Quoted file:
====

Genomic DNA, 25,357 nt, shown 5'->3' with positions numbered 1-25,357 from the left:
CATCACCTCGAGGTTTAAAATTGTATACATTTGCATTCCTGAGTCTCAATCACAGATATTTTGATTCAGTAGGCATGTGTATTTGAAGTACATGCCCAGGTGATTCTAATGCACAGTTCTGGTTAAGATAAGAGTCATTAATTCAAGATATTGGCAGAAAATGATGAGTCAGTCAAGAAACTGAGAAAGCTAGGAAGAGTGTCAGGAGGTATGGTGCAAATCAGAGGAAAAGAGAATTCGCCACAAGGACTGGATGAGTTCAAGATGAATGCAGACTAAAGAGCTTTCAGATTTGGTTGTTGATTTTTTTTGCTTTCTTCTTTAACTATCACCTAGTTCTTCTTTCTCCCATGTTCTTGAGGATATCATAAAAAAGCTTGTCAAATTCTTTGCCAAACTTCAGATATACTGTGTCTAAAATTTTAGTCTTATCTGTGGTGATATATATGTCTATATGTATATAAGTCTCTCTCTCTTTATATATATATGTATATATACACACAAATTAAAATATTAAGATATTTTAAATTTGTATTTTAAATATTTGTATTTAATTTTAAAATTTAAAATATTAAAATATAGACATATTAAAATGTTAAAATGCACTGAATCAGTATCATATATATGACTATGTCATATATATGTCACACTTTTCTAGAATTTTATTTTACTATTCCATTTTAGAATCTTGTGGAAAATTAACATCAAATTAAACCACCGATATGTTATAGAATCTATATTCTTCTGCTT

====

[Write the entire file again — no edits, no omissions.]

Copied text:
Genomic DNA, 25,357 nt, shown 5'->3' with positions numbered 1-25,357 from the left:
CATCACCTCGAGGTTTAAAATTGTATACATTTGCATTCCTGAGTCTCAATCACAGATATTTTGATTCAGTAGGCATGTGTATTTGAAGTACATGCCCAGGTGATTCTAATGCACAGTTCTGGTTAAGATAAGAGTCATTAATTCAAGATATTGGCAGAAAATGATGAGTCAGTCAAGAAACTGAGAAAGCTAGGAAGAGTGTCAGGAGGTATGGTGCAAATCAGAGGAAAAGAGAATTCGCCACAAGGACTGGATGAGTTCAAGATGAATGCAGACTAAAGAGCTTTCAGATTTGGTTGTTGATTTTTTTTGCTTTCTTCTTTAACTATCACCTAGTTCTTCTTTCTCCCATGTTCTTGAGGATATCATAAAAAAGCTTGTCAAATTCTTTGCCAAACTTCAGATATACTGTGTCTAAAATTTTAGTCTTATCTGTGGTGATATATATGTCTATATGTATATAAGTCTCTCTCTCTTTATATATATATGTATATATACACACAAATTAAAATATTAAGATATTTTAAATTTGTATTTTAAATATTTGTATTTAATTTTAAAATTTAAAATATTAAAATATAGACATATTAAAATGTTAAAATGCACTGAATCAGTATCATATATATGACTATGTCATATATATGTCACACTTTTCTAGAATTTTATTTTACTATTCCATTTTAGAATCTTGTGGAAAATTAACATCAAATTAAACCACCGATATGTTATAGAATCTATATTCTTCTGCTT